But it is far more likely that it wouldn't have helped at all. To begin with, it would have been unrealistic to expect the press to scrutinize the Bush administration's claims about Iraq more vigorously had it agreed with the administration more. Even bias theorists understand that's not the way it's supposed to work.
And in the case of the subprime lending industry and its relationship to Wall Street, the public would probably have been better served by a perspective that regarded, say, predatory lending with suspicion instead of one that insisted on putting the phrase in quotation marks.
Which is another way of saying that the problem, in each of these massive failures, wasn't really ideological at all. The people who got it right, in both cases, were the ones willing to hold power accountable, to directly challenge the conventional wisdom.
What the Post seems to be after is the opposite: A form of journalism that offends nobody, that comes crawling to the powerful, that mirrors the partisan breakdown of the population as a whole. If that's the future of journalism, we can be certain that ever more catastrophic failures await.
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Tuesday, December 15, 2009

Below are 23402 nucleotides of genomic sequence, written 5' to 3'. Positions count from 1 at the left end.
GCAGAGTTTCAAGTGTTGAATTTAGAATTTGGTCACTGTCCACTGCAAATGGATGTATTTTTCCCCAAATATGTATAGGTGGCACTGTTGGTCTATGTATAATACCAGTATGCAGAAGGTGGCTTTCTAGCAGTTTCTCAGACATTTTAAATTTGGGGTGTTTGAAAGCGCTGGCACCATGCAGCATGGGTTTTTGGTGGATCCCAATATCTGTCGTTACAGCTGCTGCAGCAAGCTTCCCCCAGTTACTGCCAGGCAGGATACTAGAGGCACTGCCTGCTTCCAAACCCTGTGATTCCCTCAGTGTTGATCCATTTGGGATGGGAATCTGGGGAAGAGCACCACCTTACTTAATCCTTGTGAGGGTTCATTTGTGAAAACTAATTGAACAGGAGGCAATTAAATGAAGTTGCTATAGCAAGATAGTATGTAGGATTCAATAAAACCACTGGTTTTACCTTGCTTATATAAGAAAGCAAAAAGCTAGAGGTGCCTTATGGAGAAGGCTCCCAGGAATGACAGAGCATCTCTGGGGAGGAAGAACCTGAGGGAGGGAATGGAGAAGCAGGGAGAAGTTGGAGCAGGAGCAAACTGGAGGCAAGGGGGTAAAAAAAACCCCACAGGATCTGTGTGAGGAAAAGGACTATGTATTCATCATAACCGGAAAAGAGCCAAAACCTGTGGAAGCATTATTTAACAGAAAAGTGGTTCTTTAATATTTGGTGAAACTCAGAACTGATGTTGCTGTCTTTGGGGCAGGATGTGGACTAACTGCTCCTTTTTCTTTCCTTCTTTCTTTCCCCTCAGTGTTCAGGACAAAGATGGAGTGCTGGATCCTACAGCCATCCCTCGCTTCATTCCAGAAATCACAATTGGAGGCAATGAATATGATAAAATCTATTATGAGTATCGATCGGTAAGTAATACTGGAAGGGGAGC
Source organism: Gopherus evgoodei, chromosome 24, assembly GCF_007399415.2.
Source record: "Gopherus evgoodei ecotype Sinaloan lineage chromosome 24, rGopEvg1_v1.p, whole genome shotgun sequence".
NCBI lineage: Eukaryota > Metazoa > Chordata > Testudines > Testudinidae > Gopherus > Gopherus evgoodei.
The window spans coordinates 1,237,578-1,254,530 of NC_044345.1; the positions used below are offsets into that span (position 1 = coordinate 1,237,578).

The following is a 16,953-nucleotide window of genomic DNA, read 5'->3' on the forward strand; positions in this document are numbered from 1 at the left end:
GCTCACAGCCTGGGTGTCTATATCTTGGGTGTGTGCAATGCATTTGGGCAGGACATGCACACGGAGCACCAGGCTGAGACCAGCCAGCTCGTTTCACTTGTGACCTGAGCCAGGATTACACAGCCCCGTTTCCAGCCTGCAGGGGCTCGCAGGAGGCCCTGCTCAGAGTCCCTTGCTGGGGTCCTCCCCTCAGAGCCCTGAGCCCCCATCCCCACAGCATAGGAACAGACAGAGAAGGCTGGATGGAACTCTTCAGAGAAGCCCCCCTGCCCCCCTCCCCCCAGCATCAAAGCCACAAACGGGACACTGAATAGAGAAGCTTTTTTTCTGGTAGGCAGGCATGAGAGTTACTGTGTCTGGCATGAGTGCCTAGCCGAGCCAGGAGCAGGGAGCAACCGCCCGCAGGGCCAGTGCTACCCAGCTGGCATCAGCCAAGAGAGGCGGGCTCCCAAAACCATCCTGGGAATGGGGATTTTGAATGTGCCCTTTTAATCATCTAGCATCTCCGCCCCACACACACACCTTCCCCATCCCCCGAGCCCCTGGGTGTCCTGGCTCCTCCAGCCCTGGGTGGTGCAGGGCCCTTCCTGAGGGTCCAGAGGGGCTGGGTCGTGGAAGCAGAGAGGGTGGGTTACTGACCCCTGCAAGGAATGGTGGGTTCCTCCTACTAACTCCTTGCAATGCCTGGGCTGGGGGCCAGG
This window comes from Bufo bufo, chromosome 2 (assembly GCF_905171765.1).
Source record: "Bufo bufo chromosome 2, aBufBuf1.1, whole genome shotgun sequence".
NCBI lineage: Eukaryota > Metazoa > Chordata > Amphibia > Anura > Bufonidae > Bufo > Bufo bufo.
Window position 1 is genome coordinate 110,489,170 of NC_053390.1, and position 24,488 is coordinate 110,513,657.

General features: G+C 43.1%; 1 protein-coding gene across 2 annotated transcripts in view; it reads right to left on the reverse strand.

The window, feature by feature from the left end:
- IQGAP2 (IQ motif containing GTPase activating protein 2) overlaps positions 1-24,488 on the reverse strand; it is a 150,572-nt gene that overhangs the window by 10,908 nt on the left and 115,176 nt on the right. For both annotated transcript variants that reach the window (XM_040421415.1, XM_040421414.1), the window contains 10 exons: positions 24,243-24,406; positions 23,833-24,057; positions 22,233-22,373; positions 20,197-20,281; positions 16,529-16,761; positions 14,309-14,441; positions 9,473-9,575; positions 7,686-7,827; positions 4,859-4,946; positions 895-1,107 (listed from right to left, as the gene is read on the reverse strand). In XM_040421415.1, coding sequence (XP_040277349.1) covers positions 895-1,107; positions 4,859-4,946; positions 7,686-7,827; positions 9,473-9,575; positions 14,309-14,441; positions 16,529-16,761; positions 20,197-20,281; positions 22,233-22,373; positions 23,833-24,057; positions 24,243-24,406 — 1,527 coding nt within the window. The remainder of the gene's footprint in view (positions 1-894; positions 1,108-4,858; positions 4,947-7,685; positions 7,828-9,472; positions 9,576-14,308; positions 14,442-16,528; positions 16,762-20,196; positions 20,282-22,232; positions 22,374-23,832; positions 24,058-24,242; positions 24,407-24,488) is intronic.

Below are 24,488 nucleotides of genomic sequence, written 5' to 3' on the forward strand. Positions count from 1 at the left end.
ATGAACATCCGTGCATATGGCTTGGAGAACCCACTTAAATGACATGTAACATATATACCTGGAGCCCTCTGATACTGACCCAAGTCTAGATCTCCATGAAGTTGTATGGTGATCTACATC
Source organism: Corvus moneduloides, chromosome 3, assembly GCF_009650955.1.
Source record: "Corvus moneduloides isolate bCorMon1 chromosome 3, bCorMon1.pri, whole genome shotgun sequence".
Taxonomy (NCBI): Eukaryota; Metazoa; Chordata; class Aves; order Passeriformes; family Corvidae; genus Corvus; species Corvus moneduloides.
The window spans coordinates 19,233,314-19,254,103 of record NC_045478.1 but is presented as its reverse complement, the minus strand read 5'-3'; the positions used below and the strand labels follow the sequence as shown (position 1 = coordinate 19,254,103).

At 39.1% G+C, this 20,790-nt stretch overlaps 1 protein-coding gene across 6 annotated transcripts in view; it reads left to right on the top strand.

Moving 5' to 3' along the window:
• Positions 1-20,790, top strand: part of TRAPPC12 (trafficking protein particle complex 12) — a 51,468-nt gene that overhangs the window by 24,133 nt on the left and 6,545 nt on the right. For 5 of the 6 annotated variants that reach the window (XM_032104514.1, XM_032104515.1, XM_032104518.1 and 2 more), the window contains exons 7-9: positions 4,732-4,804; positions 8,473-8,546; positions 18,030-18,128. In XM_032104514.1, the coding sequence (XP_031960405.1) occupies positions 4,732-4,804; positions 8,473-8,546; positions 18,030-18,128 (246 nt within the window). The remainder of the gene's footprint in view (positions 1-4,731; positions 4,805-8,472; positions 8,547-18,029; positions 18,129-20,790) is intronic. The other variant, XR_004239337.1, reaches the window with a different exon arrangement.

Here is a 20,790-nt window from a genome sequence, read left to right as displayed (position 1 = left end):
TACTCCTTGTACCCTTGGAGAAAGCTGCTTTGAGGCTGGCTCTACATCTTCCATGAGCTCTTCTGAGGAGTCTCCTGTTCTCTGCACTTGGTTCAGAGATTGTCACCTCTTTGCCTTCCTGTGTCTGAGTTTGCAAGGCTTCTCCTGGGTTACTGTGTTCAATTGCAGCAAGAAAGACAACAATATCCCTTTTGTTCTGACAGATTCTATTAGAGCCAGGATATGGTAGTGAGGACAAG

The WSJ-NYT Smackdown

This morning the New York Times' David Carr accused the Wall Street Journal of moving its news division to the right under the ownership of Rupert Murdoch.
The WSJ's Managing Editor Robert Thomson responded:
From: Thomson, Robert
Sent: Monday, December 14, 2009 11:06 AM
Subject: Statement by Robert Thomson on The New York Times
The news column by a Mr David Carr today is yet more evidence that The New York Times is uncomfortable about the rise of an increasingly successful rival while its own circulation and credibility are in retreat. The usual practice of quoting ex-employees was supplemented by a succession of anonymous quotes and unsubstantiated assertions. The attack follows the extraordinary actions of Mr Bill Keller, the Executive Editor, who, among other things, last year wrote personally and at length to a prize committee casting aspersions on Journal journalists and journalism. Whether it be in the quest for prizes or in the disparagement of competitors, principle is but a bystander at The New York Times.